These are our two dogs, Keystone on the left and Harlow on the right.
Though, today, I’m writing specifically about Keystone.
Although the dog in the picture shown above is not Keystone, it looks a lot like him and Keystone would totally hang with a cheetah if he got the chance. That’s just how he rolls.
I met Keystone when he was 2-years-old. Back then, he looked like this:
When I started dating Jonathan (the second time) I was in my mid-thirties. He had adopted Keystone 2 years prior and those two were bonded like superglue. Jonathan took Keystone everywhere with him and treated him like his kid. I loved Keystone from the moment I met him, however I didn’t yet grasp how incredible this dog really was.
When we got married a year later, Jonathan insisted that Keystone come with us on our honeymoon. I knew that those two came as a package deal, but seriously?
After a year of marriage, we moved to Colorado and began living in a very small RV. I was thankful to have a roof over our heads but it was small and narrow and super tight for two people, let alone a 100-pound dog. We managed living like that over the next year, Keystone sleeping in the tiny corner of our bedroom and the three of us watching movies together on our broken loveseat sized couch. Keystone didn’t mind, as long as we were together.
Keystone was my constant companion and didn’t want to be more than 3 feet away from me at any time. He didn’t ask for much, just some love and food and maybe a walk or two every day. Throw the ball for him a couple of times and his day was complete.
I remember back then, getting so frustrated when I would be trying to walk past him in our narrow hallway or when he would stand in the kitchen right in my path. I was inpatient with him when he wouldn’t get in the car fast enough for me. I would yell at him when he barked at other dogs or pulled on his leash.
We adopted Harlow as a puppy 2 years ago and Keystone has taught her how to be a dog. He is always patient with her all the while getting himself chewed on, jumped on, and bitten on a regular basis. Harlow loves to body slam him with a running start and he lets her, bracing himself the moment just before she makes contact. He always lets her go first, take his bone, steal his ball, bed, stick or whatever else he has that she wants (which is everything). Keystone goes with the flow.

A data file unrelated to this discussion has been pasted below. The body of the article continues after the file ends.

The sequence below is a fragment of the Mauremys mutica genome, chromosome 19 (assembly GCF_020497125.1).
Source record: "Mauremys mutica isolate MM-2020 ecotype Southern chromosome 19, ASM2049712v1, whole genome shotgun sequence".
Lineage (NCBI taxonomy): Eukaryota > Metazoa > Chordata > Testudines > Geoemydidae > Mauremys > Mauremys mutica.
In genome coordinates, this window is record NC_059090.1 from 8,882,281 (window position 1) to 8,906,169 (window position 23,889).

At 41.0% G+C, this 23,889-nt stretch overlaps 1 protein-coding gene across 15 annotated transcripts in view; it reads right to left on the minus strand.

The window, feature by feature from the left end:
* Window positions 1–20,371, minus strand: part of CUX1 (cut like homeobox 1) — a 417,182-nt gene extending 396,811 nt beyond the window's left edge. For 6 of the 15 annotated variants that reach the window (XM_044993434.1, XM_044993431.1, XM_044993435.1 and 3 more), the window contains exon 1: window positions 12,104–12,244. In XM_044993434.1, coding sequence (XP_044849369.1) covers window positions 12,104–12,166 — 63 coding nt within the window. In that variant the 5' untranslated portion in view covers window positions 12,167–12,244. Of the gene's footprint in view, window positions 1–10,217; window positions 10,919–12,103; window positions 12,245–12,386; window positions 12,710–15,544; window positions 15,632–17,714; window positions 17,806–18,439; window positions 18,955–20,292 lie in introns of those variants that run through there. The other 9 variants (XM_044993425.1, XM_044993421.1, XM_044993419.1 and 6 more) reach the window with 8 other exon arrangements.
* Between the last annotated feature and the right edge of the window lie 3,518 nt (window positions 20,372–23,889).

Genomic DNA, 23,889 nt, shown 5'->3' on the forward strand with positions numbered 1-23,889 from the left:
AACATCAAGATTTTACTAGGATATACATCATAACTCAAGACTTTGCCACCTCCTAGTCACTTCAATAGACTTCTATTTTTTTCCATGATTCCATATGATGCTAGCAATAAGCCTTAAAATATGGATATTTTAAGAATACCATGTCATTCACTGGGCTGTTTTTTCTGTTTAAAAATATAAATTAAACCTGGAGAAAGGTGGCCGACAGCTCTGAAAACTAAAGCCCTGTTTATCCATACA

He’s not a morning (or a night) dog but once he’s finally up in the morning, he wants to go outside. He likes to walk the property line smelling various things. It doesn’t matter what it is that he’s smelling, it’s like a brand new smell to him. He appears to be fascinated with some of these smells letting his nose take the lead. It would appear that every new day is like the first day of life for him.
Keystone doesn’t hold grudges. He’s not vindictive or prideful. He doesn’t make fun of other dogs or people. He doesn’t see disabilities, illnesses or anything with a monetary value. He only wants to be with you (and maybe have a taste of whatever food you happen to be eating).
As Keystone gets older, his muzzle gets whiter, just like my hair. The difference is, that Keystone isn’t looking at himself in the mirror worrying about his white hair, he’s looking at us. We are what matters to him.
I have learned so much from this dog. All along I thought I was training him, when in actuality, he’s been teaching me. He’s taught me to stop focusing on myself and my own needs and desires and instead concentrate my energy on others. Keystone has taught me that others are more important and that I should listen more than I speak, look more closely at others then I do at myself, and be open to accepting new people and ideas.
When we are having a bad day or receive bad news, Keystone is there with a huge goofy smile on his face. He knows how to make us forget about all the bad stuff. He reminds us to enjoy all of the good stuff.
Yesterday is a memory, but today is an opportunity. It’s an opportunity for us to laugh, run, read, write, listen, taste or whatever else brings us joy.
As I’m writing this, Keystone is now 8-years-old. He blew out his knee last year during a collision with Harlow and as a result, he walks with a limp and can’t run or play ball like he did just a year ago. He never complains about it. There are days that it’s hard for him to get comfortable and just yesterday he fell going up the stairs into our RV.
We have a ramp for him now (thank you Uncle Vern), and he’s learning to use it, with hesitancy and also a desire to please us.
Now, it’s us who get to be patient with him. We are the ones who are letting him get away with things like not having to “sit” before he gets a treat. We walk a little slower with him now and give him extra high fives when he catches the ball before Harlow gets to it. We give him extra treats for jumping into the car or making it up the ramp without any coaxing.
Who says you can’t teach an old dog (or human in my case) new tricks?
“And you walk with me, you never leave, you’re making my heart… a garden”—Matt Maher